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Old 11-05-2001, 02:50 AM   #1
KyleMaher
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Question ./configure


I am trying to run a command that begins with ./configure, but it will not work. I keep getting the error "No such file or directory". I am running Red Hat Linux 7.1 with Kernel 2.4.2-2. The exact command is as follows:

./configure --enable-static-link --prefix=$LFS/usr \
--bindir=$LFS/bin --with-curses &&
make &&
make install &&
cd $LFS/bin &&
ln -sf bash sh

Any help would be greatly appreciated.

Thank you in advance.
 
Old 11-05-2001, 03:45 AM   #2
acid_kewpie
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well, knock off all the &&'s and run each part separately, to find which part is whinging.

if it is ./configure then you must be in the source directory for whichever program you're trying to compile.
 
Old 11-05-2001, 09:16 AM   #3
Thymox
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The ./ part of any command means 'don't look in the default directories (i.e. /bin, /usr/bin, etc) to find this command, look in the current directory'.

If you list the files in the current directory, and there is no file called 'configure' then typing ./configure will do nothing anyway.

Also, you must make sure that the 'configure' file has the correct attributes (i.e. it must be an executable file). If you downloaded the source to something in .ZIP format (as opposed to .TAR.GZ), then you will have to manually make the file executable.

Post here again if you've still got probs.
 
Old 11-05-2001, 10:17 AM   #4
KyleMaher
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It is ./configure that is bad. I am trying to compile a program (BASH to be exact), and the book says to use that command. Is there a special directory that I could find it? Or could it be a seperate RPM on my linux CD's?
 
Old 11-05-2001, 11:40 AM   #5
acid_kewpie
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NO NO NO!!!!! LISTEN! sorry....

the ./configure file is part of the installation for EVERY [ well... 98% ] of programs distributed in .tar.gz format.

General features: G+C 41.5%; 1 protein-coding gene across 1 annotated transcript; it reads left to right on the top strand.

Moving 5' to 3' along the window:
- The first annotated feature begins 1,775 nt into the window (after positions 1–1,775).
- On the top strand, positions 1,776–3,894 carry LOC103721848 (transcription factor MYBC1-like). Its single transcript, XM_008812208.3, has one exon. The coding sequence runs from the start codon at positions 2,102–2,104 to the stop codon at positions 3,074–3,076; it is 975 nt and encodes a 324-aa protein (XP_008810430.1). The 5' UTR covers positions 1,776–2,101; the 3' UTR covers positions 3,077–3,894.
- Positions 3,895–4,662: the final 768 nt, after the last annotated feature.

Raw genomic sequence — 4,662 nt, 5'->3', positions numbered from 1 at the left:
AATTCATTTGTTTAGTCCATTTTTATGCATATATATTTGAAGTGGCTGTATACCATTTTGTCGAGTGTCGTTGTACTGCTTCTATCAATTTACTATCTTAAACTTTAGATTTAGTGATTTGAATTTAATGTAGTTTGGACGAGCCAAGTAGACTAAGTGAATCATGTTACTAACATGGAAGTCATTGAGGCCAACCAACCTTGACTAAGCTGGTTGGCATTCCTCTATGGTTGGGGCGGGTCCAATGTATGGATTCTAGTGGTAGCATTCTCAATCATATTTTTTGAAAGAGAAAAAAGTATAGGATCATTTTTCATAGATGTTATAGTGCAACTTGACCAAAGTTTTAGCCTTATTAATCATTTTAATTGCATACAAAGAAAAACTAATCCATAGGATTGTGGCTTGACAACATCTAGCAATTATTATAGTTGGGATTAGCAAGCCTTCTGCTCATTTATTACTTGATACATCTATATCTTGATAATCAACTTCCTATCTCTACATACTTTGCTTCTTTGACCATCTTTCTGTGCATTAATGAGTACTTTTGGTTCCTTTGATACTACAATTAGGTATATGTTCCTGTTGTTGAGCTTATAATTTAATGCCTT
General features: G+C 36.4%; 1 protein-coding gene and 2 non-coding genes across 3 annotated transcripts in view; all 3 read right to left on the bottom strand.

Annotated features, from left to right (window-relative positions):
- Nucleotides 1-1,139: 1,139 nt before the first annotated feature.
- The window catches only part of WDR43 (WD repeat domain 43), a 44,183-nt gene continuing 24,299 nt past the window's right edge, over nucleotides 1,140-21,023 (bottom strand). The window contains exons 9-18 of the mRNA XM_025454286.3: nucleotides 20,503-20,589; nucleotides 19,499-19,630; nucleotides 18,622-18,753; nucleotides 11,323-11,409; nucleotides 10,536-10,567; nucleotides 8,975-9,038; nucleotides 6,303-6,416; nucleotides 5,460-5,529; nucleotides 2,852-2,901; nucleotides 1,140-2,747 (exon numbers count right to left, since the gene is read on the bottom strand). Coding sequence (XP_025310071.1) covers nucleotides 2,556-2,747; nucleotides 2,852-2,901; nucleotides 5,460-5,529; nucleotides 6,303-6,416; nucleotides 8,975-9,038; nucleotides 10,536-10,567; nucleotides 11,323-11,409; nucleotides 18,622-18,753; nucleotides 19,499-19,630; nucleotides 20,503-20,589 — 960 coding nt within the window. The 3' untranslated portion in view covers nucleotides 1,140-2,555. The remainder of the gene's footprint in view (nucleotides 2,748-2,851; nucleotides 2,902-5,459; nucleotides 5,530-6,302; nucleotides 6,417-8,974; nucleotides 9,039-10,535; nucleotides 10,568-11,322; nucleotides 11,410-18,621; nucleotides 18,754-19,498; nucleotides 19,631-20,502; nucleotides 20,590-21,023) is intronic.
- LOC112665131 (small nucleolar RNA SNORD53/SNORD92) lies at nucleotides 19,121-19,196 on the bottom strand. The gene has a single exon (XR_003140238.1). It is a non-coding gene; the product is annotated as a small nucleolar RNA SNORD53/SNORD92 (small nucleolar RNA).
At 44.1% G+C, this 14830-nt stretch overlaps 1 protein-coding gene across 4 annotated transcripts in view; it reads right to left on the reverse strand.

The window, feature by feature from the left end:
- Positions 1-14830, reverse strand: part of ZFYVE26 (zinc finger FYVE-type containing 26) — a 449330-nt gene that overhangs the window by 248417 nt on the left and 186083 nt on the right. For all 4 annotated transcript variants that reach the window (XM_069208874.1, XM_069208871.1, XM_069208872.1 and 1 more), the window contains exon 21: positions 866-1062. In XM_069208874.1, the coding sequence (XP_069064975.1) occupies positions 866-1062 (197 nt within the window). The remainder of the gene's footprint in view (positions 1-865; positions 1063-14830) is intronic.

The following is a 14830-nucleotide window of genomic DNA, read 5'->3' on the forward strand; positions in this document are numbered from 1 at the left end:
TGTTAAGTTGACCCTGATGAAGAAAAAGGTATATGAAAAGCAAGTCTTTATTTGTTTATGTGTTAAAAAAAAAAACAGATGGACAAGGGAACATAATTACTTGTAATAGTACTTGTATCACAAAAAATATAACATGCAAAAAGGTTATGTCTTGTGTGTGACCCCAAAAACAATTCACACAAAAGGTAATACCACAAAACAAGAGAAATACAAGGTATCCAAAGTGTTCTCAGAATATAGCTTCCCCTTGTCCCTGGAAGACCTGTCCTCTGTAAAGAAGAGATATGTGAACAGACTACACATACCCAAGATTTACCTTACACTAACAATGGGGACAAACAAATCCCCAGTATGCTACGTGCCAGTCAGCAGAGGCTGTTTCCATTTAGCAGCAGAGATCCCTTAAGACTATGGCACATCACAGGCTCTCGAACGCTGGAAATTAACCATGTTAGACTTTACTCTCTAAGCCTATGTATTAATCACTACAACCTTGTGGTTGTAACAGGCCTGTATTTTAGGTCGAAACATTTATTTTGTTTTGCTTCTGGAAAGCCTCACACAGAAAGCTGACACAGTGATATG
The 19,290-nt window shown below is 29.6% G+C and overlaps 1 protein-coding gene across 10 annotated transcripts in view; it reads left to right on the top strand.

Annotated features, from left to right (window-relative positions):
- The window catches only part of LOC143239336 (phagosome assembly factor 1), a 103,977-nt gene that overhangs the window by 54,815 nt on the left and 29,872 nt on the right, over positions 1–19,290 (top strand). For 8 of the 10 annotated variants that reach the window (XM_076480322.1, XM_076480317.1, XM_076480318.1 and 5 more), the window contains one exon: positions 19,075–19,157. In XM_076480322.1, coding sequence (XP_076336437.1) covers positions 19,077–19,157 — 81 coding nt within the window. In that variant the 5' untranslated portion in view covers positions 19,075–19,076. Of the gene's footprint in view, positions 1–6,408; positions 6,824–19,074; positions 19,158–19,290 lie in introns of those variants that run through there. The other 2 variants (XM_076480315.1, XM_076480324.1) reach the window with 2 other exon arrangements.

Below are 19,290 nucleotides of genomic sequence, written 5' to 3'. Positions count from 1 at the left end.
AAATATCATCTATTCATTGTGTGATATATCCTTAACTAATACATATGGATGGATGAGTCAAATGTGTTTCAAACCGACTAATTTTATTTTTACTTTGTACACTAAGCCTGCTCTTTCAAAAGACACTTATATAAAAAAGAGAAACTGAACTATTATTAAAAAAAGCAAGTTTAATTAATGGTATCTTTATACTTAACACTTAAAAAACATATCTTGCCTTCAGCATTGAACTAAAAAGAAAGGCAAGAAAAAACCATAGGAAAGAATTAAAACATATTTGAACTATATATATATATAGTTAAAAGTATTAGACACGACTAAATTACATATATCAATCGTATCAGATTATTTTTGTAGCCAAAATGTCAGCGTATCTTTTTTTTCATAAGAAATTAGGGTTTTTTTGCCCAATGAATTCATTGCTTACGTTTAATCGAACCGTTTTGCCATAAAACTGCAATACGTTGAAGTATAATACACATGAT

./ means the current directory, so ./configure will be in the current directory, which is the directroy containg all the source files. for example..

/home/chris> cd /usr/src
/usr/src> tar zxvf /home/chris/aprogram.tar.gz/usr/src> cd aprogram/usr/src/aprogram> ./configure
/usr/src/aprogram> make
/usr/src/aprogram> make install

get the idea? All source programs should have configure, it's THE way it's done.

but erm.. you're trying to compile bash? why? you're 99% likely to already be using bash.
 
Old 11-05-2001, 09:14 PM   #6
KyleMaher
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okay, I think I got the ./configure part working okay, but I get an error when I run the command:

configure: error: no acceptable cc found in $PATH

I thought this meant I didn't have the cc packages installed, but when I try to install the RPM package for it, it says I have it.
 
Old 11-05-2001, 11:44 PM   #7
b0b0
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its telling you that you dont have the proper (or any) C compiler listed in the path$ directive.

when you install an rpm, its all there (as far as compiling, headers, libs, etc). when you actually compile something you have to have all of the required goodies.

laters,
jason
 
Old 11-06-2001, 12:41 AM   #8
KyleMaher
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where can I find a C compiler?
 
Old 11-06-2001, 12:50 AM   #9
isajera
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try http://gcc.gnu.org for a compiler
 
Old 11-07-2001, 01:35 AM   #10
KyleMaher
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Talking

thanx everybody, I got things working.
 
  


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